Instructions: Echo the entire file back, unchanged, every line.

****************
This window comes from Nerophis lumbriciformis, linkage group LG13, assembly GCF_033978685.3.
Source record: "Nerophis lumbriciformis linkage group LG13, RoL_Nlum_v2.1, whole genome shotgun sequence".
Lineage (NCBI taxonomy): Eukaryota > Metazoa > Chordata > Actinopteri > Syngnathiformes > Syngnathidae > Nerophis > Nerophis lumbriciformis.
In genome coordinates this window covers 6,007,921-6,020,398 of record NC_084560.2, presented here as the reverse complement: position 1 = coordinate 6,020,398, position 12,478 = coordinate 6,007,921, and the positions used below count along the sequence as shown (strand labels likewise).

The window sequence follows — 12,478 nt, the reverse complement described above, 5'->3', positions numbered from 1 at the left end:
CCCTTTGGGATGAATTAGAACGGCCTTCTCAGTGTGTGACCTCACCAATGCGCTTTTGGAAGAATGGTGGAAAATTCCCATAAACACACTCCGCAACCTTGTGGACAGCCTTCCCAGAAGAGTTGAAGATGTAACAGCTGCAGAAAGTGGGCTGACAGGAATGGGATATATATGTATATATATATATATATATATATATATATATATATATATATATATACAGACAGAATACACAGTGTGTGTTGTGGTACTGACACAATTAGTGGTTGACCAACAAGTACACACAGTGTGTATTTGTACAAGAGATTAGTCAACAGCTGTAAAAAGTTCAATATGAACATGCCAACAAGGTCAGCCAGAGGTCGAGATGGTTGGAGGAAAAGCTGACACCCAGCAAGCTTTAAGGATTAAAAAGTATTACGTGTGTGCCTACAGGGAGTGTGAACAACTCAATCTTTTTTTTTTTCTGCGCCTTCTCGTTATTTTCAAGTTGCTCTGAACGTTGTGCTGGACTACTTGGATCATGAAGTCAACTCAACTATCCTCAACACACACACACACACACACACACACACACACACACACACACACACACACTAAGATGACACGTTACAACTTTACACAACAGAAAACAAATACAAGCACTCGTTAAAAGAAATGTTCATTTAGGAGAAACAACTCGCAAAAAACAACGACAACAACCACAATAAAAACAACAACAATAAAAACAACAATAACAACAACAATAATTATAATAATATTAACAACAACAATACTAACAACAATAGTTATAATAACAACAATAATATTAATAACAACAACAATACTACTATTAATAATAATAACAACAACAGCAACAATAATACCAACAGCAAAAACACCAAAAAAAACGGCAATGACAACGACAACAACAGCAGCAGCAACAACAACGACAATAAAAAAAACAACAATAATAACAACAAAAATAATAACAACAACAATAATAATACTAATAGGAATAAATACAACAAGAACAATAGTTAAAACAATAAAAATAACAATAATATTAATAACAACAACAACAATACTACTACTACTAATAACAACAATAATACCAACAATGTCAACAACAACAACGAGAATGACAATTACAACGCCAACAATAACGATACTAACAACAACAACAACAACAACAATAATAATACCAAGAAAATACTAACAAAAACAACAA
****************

This window comes from Nerophis lumbriciformis, linkage group LG13, assembly GCF_033978685.3.
Source record: "Nerophis lumbriciformis linkage group LG13, RoL_Nlum_v2.1, whole genome shotgun sequence".
Lineage (NCBI taxonomy): Eukaryota > Metazoa > Chordata > Actinopteri > Syngnathiformes > Syngnathidae > Nerophis > Nerophis lumbriciformis.
In genome coordinates this window covers 6,007,921-6,020,398 of record NC_084560.2, presented here as the reverse complement: position 1 = coordinate 6,020,398, position 12,478 = coordinate 6,007,921, and the positions used below count along the sequence as shown (strand labels likewise).

The window sequence follows — 12,478 nt, the reverse complement described above, 5'->3', positions numbered from 1 at the left end:
CCCTTTGGGATGAATTAGAACGGCCTTCTCAGTGTGTGACCTCACCAATGCGCTTTTGGAAGAATGGTGGAAAATTCCCATAAACACACTCCGCAACCTTGTGGACAGCCTTCCCAGAAGAGTTGAAGATGTAACAGCTGCAGAAAGTGGGCTGACAGGAATGGGATATATATGTATATATATATATATATATATATATATATATATATATATATATATACAGACAGAATACACAGTGTGTGTTGTGGTACTGACACAATTAGTGGTTGACCAACAAGTACACACAGTGTGTATTTGTACAAGAGATTAGTCAACAGCTGTAAAAAGTTCAATATGAACATGCCAACAAGGTCAGCCAGAGGTCGAGATGGTTGGAGGAAAAGCTGACACCCAGCAAGCTTTAAGGATTAAAAAGTATTACGTGTGTGCCTACAGGGAGTGTGAACAACTCAATCTTTTTTTTTTTCTGCGCCTTCTCGTTATTTTCAAGTTGCTCTGAACGTTGTGCTGGACTACTTGGATCATGAAGTCAACTCAACTATCCTCAACACACACACACACACACACACACACACACACACACACACACACACACACTAAGATGACACGTTACAACTTTACACAACAGAAAACAAATACAAGCACTCGTTAAAAGAAATGTTCATTTAGGAGAAACAACTCGCAAAAAACAACGACAACAACCACAATAAAAACAACAACAATAAAAACAACAATAACAACAACAATAATTATAATAATATTAACAACAACAATACTAACAACAATAGTTATAATAACAACAATAATATTAATAACAACAACAATACTACTATTAATAATAATAACAACAACAGCAACAATAATACCAACAGCAAAAACACCAAAAAAAACGGCAATGACAACGACAACAACAGCAGCAGCAACAACAACGACAATAAAAAAAACAACAATAATAACAACAAAAATAATAACAACAACAATAATAATACTAATAGGAATAAATACAACAAGAACAATAGTTAAAACAATAAAAATAACAATAATATTAATAACAACAACAACAATACTACTACTACTAATAACAACAATAATACCAACAATGTCAACAACAACAACGAGAATGACAATTACAACGCCAACAATAACGATACTAACAACAACAACAACAACAACAATAATAATACCAAGAAAATACTAACAAAAACAACAA